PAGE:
PowerShares Debuts Senior Loan ETF (BKLN)

by on March 3, 2011 | ETFs Mentioned:

PowerShares announced today the launch of the Senior Loan Portfolio (BKLN), the first ETF offering exposure to a corner of the credit market known for low sensitivity to interest rate changes. BKLN will seek to replicate the S&P/LSTA U.S. Leveraged Loan 100 Index, a benchmark designed to track the market-weighted performance of the largest institutional leveraged loans based on market weightings, spreads and interest payments. The underlying index is drawn from the larger S&P/LSTA Leveraged Loan Index, which includes more than 1,100 facilities.

Senior Loans 101

Senior loans, also known as leveraged loans, syndicated loans, bank loans, or floating rate loans, are debt instruments that are issued by a financial institution and syndicated through a group of banks and institutional investors. Generally senior loans are extended to companies with a credit rating below investment grade, and are often issued in conjunction with leveraged buyouts or other M&A activities. As the name suggests, senior loans are usually senior to other obligations of a company, and in many cases are secured by physical collateral.

The key difference between senior loans and many other non-investment grade debt securities relates to the interest rate risk. Senior loans are generally floating rate debt, meaning that the applicable interest rate will be calculated as a pre-determined spread over a reference rate. That rate is usually the U.S. dollar London Interbank Offered Rate (LIBOR), the rate at which banks borrow unsecured funds from other banks in the London wholesale money market [see Market Vectors Planning Investment Grade Floating Rate Bond ETF].

Recently, the three-month LIBOR rate was hovering around 30 basis points. So if a senior loan paid LIBOR + 500 basis points, that security would now be yielding about 5.3%. Loans eligible for inclusion in the index underlying BKLN must have a minimum initial spread of 125 basis points over LIBOR at the time of issuance.

At launch, the yield to maturity of BKLN was just under 5%, and the portfolio had an average of about 33 days until reset of the interest rate. The majority of the 77 underlying holdings are rated BB or below, and about 58% of the portfolio matures in the next five years.

Uses For BKLN

Because the effective interest rate moves in lockstep with prevailing market rates, the senior loans held by BKLN won’t be significantly impacted by interest rate hikes. Generally increases to interest rates lead to a decline in value of fixed rate debt, since the relative attractiveness of the payments made by existing debt is diminished by expectations of higher-yielding securities going forward [see all the ETFs in the High Yield Bond ETFdb Category].

So BKLN essentially isolates the credit component of the fixed income risk profile–the risk that the issuers will be unable to fulfill their obligations to creditors. As such, BKLN can be thought of as the opposite of the Barclays 20-Year Treasury Bond Fund (TLT) that offers exposure to long-dated Treasuries. The interest rate risk of BKLN is minimal thanks to the float feature, while credit risk (and therefore, the associated yield) exists given the nature of the underlying issuers. TLT, on the other hand, has plenty of interest rate risk–the effective duration is north of 15 years–but minimal credit risk (assuming, of course, that the U.S. government won’t default on its obligations to bondholders).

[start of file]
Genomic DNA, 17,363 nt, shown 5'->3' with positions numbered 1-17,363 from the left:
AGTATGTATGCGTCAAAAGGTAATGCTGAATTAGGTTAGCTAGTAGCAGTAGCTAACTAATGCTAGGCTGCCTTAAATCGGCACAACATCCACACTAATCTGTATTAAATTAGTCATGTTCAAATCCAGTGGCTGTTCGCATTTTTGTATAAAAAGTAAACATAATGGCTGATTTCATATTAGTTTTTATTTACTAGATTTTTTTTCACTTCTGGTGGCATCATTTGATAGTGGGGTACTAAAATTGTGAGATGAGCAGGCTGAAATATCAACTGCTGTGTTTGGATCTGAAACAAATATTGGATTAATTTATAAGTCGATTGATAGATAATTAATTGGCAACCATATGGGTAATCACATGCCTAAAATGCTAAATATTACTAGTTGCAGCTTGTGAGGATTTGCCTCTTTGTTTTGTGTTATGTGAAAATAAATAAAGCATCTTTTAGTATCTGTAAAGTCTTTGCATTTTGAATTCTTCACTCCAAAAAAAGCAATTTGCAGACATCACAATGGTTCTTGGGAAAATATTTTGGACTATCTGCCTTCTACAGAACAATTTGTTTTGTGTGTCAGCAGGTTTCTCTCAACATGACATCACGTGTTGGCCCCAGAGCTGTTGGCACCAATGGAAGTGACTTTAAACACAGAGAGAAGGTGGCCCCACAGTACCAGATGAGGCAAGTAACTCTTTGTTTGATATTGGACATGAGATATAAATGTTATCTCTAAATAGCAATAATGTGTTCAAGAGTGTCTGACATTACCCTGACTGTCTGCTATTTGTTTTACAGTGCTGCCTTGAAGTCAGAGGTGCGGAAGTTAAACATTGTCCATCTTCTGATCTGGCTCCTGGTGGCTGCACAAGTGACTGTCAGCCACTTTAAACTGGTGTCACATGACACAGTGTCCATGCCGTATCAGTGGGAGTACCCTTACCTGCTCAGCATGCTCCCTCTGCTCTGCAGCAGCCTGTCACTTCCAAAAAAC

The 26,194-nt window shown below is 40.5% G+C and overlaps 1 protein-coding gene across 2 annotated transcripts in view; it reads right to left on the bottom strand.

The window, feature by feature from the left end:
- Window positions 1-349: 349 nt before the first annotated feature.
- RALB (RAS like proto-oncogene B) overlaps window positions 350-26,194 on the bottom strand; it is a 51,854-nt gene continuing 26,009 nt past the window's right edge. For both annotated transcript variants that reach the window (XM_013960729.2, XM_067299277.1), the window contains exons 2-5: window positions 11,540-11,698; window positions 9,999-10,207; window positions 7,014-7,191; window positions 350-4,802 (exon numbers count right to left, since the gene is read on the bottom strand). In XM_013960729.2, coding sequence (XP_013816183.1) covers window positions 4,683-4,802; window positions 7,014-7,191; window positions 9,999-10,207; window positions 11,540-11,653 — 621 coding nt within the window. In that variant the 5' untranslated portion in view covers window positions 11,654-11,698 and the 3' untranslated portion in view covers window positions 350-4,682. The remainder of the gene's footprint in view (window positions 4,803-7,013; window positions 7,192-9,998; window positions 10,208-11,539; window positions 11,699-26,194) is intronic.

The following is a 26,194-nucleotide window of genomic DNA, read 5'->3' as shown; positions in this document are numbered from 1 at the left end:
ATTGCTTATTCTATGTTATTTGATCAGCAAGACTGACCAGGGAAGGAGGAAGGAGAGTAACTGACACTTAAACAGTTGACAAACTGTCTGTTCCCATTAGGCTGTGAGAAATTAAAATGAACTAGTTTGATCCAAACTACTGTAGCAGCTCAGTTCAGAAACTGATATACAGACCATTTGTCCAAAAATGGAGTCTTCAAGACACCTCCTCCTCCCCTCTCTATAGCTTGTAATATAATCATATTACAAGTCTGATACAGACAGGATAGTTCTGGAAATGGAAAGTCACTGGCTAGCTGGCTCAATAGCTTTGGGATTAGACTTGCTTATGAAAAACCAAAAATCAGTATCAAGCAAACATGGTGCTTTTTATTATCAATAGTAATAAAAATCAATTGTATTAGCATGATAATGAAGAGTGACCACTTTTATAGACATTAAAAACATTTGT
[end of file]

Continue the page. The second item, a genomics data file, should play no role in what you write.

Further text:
So BKLN has value as a diversifying agent within the credit allocation of a fixed income portfolio, and may be appealing for investors concerned about the impact of rising interest rates on their bond holdings. After Fed Chairman Bernanke stressed that the central bank is prepared to fight higher commodity prices if inflationary pressures begin to have a negative impact on U.S. growth, some investors have accelerated projections for changes to record low interest rate hikes.

Historically, senior loan benchmarks have exhibited very low correlations to other types of fixed income securities, highlighting the potential appeal of an asset class with limited sensitivity to interest rates:

Credit Suisse Leveraged Loan Index
Index Correlation Beta vs.
Barclays Capital U.S. Government Intermediate -0.40 -0.90
Barclays Capital U.S. Aggregate -0.04 -0.08
Barclays Capital U.S. Municipal Bond 0.27 0.43
BofA Merrill Lynch U.S. Corporate Master 0.37 0.45
Barclays Capital U.S. Treasury (TIPS) 0.17 0.19
CPI 0.42 1.11
S&P 500 0.51 0.23
Source: InvescoPowerShares.com

ETF First

BKLN is the first U.S.-listed ETF to offer exposure to senior loans, a somewhat puzzling void in the space considering that there are dozens of mutual funds offering exposure to these securities. One such product comes from PowerShares parent Invesco; the Van Kampen Senior Loan Fund (VSLAX) is benchmarked against the S&P/LSTA Leveraged Loan Index. That fund gained about 12% last year, and at the end of 2010 had a 30-day SEC yield in the neighborhood of 5% [try the Mutual Fund To ETF Converter].

BKLN will charge an expense ratio of 0.83%, putting it above many of the other funds in the High Yield Bonds ETFdb Category. The average for that category is 0.55%, with options as low as 40 basis points [see PHB: A Different Kind Of Junk Bond ETF].

[For more on the new senior loan ETF, see the BKLN fact sheet. For updates on all new ETF launches, sign up for our free ETF newsletter]

Disclosure: No positions at time of writing.